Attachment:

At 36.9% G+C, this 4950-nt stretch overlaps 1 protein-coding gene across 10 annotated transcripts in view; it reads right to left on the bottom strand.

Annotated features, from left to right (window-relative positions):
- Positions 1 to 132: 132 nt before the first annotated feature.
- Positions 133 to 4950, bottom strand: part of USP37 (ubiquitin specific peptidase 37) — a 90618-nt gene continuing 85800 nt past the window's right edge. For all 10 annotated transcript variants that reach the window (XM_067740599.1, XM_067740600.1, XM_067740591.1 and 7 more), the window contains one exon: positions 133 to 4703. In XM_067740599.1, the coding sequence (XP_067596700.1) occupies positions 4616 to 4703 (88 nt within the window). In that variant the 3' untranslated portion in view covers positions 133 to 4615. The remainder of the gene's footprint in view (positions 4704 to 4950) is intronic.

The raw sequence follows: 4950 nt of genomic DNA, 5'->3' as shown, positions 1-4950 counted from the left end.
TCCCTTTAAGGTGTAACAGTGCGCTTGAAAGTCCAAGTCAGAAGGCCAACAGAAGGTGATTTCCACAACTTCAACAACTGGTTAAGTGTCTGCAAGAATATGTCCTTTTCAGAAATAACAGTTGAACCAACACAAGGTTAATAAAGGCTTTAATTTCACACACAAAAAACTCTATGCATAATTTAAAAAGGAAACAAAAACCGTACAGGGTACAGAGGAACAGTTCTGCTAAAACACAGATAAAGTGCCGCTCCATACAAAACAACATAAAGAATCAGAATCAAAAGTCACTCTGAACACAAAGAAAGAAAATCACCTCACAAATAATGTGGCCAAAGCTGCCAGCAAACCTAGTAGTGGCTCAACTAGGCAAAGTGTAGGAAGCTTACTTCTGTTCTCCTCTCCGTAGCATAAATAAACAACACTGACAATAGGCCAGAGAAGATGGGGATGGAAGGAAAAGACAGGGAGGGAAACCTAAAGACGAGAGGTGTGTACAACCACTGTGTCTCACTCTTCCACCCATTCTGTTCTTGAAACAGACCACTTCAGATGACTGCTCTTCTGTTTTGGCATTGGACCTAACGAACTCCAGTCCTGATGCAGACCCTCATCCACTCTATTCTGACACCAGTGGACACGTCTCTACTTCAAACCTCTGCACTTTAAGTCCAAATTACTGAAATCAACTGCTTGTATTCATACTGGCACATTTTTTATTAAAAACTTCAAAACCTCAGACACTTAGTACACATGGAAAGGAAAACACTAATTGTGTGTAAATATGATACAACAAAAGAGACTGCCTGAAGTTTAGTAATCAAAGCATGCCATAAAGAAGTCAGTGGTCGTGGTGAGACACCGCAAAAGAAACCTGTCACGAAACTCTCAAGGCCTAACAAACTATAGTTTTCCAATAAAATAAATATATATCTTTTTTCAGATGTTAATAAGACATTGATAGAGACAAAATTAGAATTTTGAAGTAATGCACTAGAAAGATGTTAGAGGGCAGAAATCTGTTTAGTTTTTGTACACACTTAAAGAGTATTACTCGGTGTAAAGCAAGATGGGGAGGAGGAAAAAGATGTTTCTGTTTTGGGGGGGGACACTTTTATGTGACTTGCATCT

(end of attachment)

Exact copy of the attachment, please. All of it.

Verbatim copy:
At 36.9% G+C, this 4950-nt stretch overlaps 1 protein-coding gene across 10 annotated transcripts in view; it reads right to left on the bottom strand.

Annotated features, from left to right (window-relative positions):
- Positions 1 to 132: 132 nt before the first annotated feature.
- Positions 133 to 4950, bottom strand: part of USP37 (ubiquitin specific peptidase 37) — a 90618-nt gene continuing 85800 nt past the window's right edge. For all 10 annotated transcript variants that reach the window (XM_067740599.1, XM_067740600.1, XM_067740591.1 and 7 more), the window contains one exon: positions 133 to 4703. In XM_067740599.1, the coding sequence (XP_067596700.1) occupies positions 4616 to 4703 (88 nt within the window). In that variant the 3' untranslated portion in view covers positions 133 to 4615. The remainder of the gene's footprint in view (positions 4704 to 4950) is intronic.

The raw sequence follows: 4950 nt of genomic DNA, 5'->3' as shown, positions 1-4950 counted from the left end.
TCCCTTTAAGGTGTAACAGTGCGCTTGAAAGTCCAAGTCAGAAGGCCAACAGAAGGTGATTTCCACAACTTCAACAACTGGTTAAGTGTCTGCAAGAATATGTCCTTTTCAGAAATAACAGTTGAACCAACACAAGGTTAATAAAGGCTTTAATTTCACACACAAAAAACTCTATGCATAATTTAAAAAGGAAACAAAAACCGTACAGGGTACAGAGGAACAGTTCTGCTAAAACACAGATAAAGTGCCGCTCCATACAAAACAACATAAAGAATCAGAATCAAAAGTCACTCTGAACACAAAGAAAGAAAATCACCTCACAAATAATGTGGCCAAAGCTGCCAGCAAACCTAGTAGTGGCTCAACTAGGCAAAGTGTAGGAAGCTTACTTCTGTTCTCCTCTCCGTAGCATAAATAAACAACACTGACAATAGGCCAGAGAAGATGGGGATGGAAGGAAAAGACAGGGAGGGAAACCTAAAGACGAGAGGTGTGTACAACCACTGTGTCTCACTCTTCCACCCATTCTGTTCTTGAAACAGACCACTTCAGATGACTGCTCTTCTGTTTTGGCATTGGACCTAACGAACTCCAGTCCTGATGCAGACCCTCATCCACTCTATTCTGACACCAGTGGACACGTCTCTACTTCAAACCTCTGCACTTTAAGTCCAAATTACTGAAATCAACTGCTTGTATTCATACTGGCACATTTTTTATTAAAAACTTCAAAACCTCAGACACTTAGTACACATGGAAAGGAAAACACTAATTGTGTGTAAATATGATACAACAAAAGAGACTGCCTGAAGTTTAGTAATCAAAGCATGCCATAAAGAAGTCAGTGGTCGTGGTGAGACACCGCAAAAGAAACCTGTCACGAAACTCTCAAGGCCTAACAAACTATAGTTTTCCAATAAAATAAATATATATCTTTTTTCAGATGTTAATAAGACATTGATAGAGACAAAATTAGAATTTTGAAGTAATGCACTAGAAAGATGTTAGAGGGCAGAAATCTGTTTAGTTTTTGTACACACTTAAAGAGTATTACTCGGTGTAAAGCAAGATGGGGAGGAGGAAAAAGATGTTTCTGTTTTGGGGGGGGACACTTTTATGTGACTTGCATCT